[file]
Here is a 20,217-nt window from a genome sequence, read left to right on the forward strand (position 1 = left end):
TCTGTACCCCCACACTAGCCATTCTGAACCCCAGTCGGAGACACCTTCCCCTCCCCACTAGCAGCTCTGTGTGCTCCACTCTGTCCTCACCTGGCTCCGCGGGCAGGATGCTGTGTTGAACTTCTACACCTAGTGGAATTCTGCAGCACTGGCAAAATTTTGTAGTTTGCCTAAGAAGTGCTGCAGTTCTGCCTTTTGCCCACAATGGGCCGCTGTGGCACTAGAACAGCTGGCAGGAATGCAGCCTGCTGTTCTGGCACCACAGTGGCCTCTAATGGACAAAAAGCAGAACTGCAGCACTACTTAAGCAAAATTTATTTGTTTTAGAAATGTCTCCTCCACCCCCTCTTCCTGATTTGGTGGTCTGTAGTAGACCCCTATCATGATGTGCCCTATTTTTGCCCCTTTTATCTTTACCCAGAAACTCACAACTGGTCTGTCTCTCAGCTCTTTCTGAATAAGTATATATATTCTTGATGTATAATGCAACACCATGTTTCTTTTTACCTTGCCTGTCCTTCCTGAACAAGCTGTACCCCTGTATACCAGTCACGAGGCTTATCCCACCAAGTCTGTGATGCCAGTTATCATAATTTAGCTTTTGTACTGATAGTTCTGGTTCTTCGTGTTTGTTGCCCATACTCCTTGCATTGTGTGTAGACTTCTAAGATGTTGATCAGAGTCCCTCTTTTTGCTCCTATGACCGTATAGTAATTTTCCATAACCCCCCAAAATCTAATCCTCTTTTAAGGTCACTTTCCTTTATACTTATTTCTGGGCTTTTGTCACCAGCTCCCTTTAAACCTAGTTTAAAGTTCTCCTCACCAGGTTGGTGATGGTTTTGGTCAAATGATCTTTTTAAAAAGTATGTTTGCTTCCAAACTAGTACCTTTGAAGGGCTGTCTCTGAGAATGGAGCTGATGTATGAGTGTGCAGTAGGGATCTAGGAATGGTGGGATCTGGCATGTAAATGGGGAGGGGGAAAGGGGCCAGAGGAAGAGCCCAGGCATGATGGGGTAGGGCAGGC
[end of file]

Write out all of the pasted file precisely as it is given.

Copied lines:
Here is a 20,217-nt window from a genome sequence, read left to right on the forward strand (position 1 = left end):
TCTGTACCCCCACACTAGCCATTCTGAACCCCAGTCGGAGACACCTTCCCCTCCCCACTAGCAGCTCTGTGTGCTCCACTCTGTCCTCACCTGGCTCCGCGGGCAGGATGCTGTGTTGAACTTCTACACCTAGTGGAATTCTGCAGCACTGGCAAAATTTTGTAGTTTGCCTAAGAAGTGCTGCAGTTCTGCCTTTTGCCCACAATGGGCCGCTGTGGCACTAGAACAGCTGGCAGGAATGCAGCCTGCTGTTCTGGCACCACAGTGGCCTCTAATGGACAAAAAGCAGAACTGCAGCACTACTTAAGCAAAATTTATTTGTTTTAGAAATGTCTCCTCCACCCCCTCTTCCTGATTTGGTGGTCTGTAGTAGACCCCTATCATGATGTGCCCTATTTTTGCCCCTTTTATCTTTACCCAGAAACTCACAACTGGTCTGTCTCTCAGCTCTTTCTGAATAAGTATATATATTCTTGATGTATAATGCAACACCATGTTTCTTTTTACCTTGCCTGTCCTTCCTGAACAAGCTGTACCCCTGTATACCAGTCACGAGGCTTATCCCACCAAGTCTGTGATGCCAGTTATCATAATTTAGCTTTTGTACTGATAGTTCTGGTTCTTCGTGTTTGTTGCCCATACTCCTTGCATTGTGTGTAGACTTCTAAGATGTTGATCAGAGTCCCTCTTTTTGCTCCTATGACCGTATAGTAATTTTCCATAACCCCCCAAAATCTAATCCTCTTTTAAGGTCACTTTCCTTTATACTTATTTCTGGGCTTTTGTCACCAGCTCCCTTTAAACCTAGTTTAAAGTTCTCCTCACCAGGTTGGTGATGGTTTTGGTCAAATGATCTTTTTAAAAAGTATGTTTGCTTCCAAACTAGTACCTTTGAAGGGCTGTCTCTGAGAATGGAGCTGATGTATGAGTGTGCAGTAGGGATCTAGGAATGGTGGGATCTGGCATGTAAATGGGGAGGGGGAAAGGGGCCAGAGGAAGAGCCCAGGCATGATGGGGTAGGGCAGGC